How to Eat More Cauliflower and Stop the Rot

fresh cauliflower

One of the most wonderful things about living in Cornwall is the clean air, fresh with the aroma of gorse and ozone and sparkling with salt crystals.  However, at this time of year there is always a hint of something a little less pleasant on the breeze; the unmistakeable scent of decay as acres of cauliflowers sit rotting in the fields.

This is a subject close to my heart (and my nostrils) as our garden is bordered by farmland and much of that farmland has been given over to cauliflower this year and much of that crop is rotting away in the fields.

There are many and complex reasons for this waste and it is too easy to simply point the finger of blame without thinking it through.  Does responsibility lie with the supermarkets for refusing to accept all but the most perfect of vegetables?  Or are we to blame for choosing the whitest cauliflowers in the store and leaving the yellowing ones to one side.  One thing is sure – if we won’t buy it the supermarkets won’t buy it either and they will pass the problem down the line to the supplier.

So, is it the farmers’ fault?  This year’s constant rain and warm weather has caused problems for lots of vegetable crops.  Cauliflowers have grown too quickly, were ready when the shops didn’t want them and were too big / too yellow / too knobbly by time they did want them.  It costs a farmer money to harvest a crop and if he/she has no buyer then it is simply cheaper to leave them in the ground and eventually plough them back in as fertiliser.

So, what can be done?

At a meta level think about your contribution to global warming – adverse weather conditions are not going to get better any time soon but it may be possible to affect them by changing our behaviour.

In some parts of the country “gleaning networks” work with farmers to pick unwanted crops and supply food banks with food for distribution but as these schemes rely on volunteers they don’t operate everywhere.  You could consider joining in.

Supermarkets will follow consumer demand (although sometimes they create demand too).  Be less picky about what you buy and they will be less picky too.  This week Asda announced that they would be selling a wonky veg box for £3.50 which is a sign that they are listening to consumers although I am not sure how much it helps the farmer.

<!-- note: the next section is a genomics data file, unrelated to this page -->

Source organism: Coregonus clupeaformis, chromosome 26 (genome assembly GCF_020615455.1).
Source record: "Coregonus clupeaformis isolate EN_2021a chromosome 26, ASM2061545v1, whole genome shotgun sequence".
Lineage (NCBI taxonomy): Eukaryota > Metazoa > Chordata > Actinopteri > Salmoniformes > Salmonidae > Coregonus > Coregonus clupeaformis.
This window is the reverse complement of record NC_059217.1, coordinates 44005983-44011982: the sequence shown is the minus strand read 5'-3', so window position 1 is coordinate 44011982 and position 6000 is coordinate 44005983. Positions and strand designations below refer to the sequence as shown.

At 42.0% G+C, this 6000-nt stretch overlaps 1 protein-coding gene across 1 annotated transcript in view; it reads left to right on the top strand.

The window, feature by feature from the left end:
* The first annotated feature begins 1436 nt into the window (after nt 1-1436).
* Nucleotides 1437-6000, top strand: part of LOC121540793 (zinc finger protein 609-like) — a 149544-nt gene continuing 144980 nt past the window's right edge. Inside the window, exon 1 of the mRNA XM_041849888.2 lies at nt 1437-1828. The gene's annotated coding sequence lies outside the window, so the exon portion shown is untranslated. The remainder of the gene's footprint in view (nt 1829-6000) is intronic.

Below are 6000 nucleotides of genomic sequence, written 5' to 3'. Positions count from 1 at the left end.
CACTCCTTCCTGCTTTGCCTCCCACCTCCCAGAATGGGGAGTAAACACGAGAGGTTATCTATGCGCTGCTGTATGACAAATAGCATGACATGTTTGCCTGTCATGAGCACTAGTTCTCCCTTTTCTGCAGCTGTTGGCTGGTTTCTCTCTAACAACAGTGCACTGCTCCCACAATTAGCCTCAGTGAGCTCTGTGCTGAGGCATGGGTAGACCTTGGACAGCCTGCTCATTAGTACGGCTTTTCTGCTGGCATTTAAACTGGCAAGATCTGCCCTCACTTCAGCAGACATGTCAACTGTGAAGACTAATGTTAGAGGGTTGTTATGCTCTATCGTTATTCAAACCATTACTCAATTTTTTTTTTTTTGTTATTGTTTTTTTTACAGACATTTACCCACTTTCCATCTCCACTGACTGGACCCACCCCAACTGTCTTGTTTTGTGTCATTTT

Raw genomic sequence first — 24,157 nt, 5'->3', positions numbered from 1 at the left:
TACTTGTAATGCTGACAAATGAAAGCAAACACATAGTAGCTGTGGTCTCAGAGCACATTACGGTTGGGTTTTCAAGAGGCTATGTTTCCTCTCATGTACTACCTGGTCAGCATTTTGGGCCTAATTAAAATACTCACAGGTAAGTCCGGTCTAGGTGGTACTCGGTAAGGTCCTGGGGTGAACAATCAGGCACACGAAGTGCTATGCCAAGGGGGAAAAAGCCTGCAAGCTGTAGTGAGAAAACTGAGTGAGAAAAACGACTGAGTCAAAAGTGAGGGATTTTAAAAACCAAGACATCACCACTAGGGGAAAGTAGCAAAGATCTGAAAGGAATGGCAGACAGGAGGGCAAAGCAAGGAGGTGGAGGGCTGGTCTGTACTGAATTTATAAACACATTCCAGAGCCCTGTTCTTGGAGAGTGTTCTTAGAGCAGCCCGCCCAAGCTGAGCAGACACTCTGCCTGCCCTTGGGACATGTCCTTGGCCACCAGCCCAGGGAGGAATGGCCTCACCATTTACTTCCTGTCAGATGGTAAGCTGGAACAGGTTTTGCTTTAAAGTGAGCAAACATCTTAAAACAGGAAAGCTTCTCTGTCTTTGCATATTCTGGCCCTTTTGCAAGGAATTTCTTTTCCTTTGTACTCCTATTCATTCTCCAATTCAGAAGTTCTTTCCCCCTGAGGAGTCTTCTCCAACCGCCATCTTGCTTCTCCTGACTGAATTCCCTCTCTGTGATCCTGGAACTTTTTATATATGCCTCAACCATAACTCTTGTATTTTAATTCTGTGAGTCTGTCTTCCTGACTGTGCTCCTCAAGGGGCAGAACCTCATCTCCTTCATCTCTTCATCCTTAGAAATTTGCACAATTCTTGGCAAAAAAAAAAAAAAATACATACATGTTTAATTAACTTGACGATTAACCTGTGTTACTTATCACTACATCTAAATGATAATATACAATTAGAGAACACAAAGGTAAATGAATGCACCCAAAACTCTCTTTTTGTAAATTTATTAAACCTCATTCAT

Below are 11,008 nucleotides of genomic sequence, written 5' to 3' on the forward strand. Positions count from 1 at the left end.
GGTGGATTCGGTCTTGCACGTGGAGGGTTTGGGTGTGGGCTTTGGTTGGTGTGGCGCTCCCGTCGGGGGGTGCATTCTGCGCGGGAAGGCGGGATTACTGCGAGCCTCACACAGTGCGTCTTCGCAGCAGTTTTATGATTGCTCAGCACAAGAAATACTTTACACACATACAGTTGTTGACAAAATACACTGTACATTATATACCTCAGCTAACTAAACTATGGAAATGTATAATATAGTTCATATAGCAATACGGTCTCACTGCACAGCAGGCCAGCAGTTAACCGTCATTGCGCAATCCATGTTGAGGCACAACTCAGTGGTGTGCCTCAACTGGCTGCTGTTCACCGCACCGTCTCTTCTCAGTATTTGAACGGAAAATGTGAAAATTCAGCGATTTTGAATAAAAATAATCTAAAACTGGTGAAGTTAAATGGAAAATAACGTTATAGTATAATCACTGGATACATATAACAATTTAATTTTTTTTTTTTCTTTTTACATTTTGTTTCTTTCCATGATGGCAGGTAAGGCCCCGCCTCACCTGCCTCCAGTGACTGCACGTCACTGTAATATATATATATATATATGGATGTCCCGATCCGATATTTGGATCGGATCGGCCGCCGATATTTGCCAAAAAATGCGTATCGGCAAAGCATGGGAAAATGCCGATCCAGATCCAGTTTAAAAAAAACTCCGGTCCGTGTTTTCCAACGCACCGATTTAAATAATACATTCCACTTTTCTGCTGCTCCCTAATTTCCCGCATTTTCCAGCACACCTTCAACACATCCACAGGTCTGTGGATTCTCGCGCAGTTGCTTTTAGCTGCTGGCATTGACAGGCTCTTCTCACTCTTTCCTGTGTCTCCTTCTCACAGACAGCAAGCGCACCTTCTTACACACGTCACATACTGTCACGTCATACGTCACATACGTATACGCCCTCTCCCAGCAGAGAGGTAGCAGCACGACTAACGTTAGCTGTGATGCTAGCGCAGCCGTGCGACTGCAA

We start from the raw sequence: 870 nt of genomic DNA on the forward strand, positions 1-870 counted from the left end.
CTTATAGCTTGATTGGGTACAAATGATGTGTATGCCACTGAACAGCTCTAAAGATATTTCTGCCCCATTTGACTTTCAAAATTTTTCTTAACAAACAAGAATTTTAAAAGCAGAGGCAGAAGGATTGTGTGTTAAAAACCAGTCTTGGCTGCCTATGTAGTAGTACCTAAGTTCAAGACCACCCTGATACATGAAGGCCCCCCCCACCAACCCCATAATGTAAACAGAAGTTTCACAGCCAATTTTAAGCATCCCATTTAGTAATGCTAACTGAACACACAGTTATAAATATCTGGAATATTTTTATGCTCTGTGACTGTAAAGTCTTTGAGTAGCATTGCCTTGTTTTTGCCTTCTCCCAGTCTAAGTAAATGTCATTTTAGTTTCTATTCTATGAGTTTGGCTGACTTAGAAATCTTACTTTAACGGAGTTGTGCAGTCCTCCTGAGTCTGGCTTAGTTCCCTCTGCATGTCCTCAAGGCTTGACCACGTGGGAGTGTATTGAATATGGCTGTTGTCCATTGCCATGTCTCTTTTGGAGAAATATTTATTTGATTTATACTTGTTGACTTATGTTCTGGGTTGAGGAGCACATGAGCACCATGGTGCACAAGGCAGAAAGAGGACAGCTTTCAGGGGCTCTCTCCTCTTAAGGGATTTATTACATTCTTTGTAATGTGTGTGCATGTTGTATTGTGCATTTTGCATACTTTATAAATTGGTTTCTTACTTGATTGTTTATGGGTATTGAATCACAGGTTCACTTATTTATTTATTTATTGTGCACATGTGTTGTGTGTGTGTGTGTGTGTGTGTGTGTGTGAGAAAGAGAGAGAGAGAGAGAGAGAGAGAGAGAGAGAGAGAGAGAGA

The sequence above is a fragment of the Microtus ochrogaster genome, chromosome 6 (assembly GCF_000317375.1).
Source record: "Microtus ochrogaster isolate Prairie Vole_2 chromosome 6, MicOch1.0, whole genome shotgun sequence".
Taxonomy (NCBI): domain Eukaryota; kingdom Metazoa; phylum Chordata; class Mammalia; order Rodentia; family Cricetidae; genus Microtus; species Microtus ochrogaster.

Better still, buy locally and support local shops and farmers.  One of our local veg shops was initially started by a farming couple to provide an outlet for the vegetables that didn’t make the grade and they still sell their own excess and excess from other farms.  Farmers selling from a trailer in a lay-by are cutting out the contrary middle man which reduces waste and saves you money – try to support them.

Buy and eat veg in season so that there is sufficient demand for local crops.  It’s not fair to complain about rotting cauliflowers if you are eating veg that has been imported from Peru.

But enough of the lecture.  The upside of the neglected field of cauliflowers is that we have been eating a lot of (ahem) “free” cauli recently.  When you eat a lot of something you have to get creative to avoid getting bored.  And believe me, cauliflower is an incredibly versatile vegetable.  I love simple steamed cauliflower as a side dish and we kind of worship at the alter of cauliflower cheese fairly regularly in this house but there’s so much more that can be done.

Cauliflower Steaks

A current favourite is cauliflower steaks.  Cut slices, an inch (2.5 cm) or so wide, from the centre of the cauliflower.  Cook over a low heat in a little olive oil until tender and browned on both sides.  They taste nutty and wonderful and you can add whatever flavours you like; a little parmesan, some pesto or chimichurri perhaps.  If you are a vegetarian they make a great meat substitute and, because you need to cut them with a knife and fork and chew each mouthful properly, they are really satisfying to eat.

Don’t waste the rest of the cauliflower, you can add it (stalks and all) to a stew or a curry or make soup with it if you prefer.  We love cauliflower and gorgonzola soup (before you turn your nose up it’s not a million miles away from the classic broccoli and Stilton) but if blue cheese is not your thing try flavouring your soup with ground cumin and coriander.

Cauliflower Couscous

Something magical happens if you whizz cauliflower florets up in a food processor.  You get a kind of cauliflower “snow”.  You can eat this as it is in salads or you can put it in a suitable bowl and microwave it for 4-5 minutes (for one whole, medium cauliflower).  You now have a wonderful grain-free alternative to rice or couscous.  Add some fresh herbs, tomatoes and onion and you have something approximating tabbouleh.

Cauliflower Pizza

Better still, you can take your microwaved cauliflower snow, mix it with cheese and egg, bake it and you have a kind of cauliflower flat bread, perfect for dunking in your soup or for eating hot with dips.  Top the “bread” with tomato sauce and cheese and you have a cauliflower based pizza (recipe here).

Cauliflower Bread Strips

So, all I am asking is that you think about where your food comes from, buy local and fill your face with wonderful seasonal vegetable.  Is that too much to ask?

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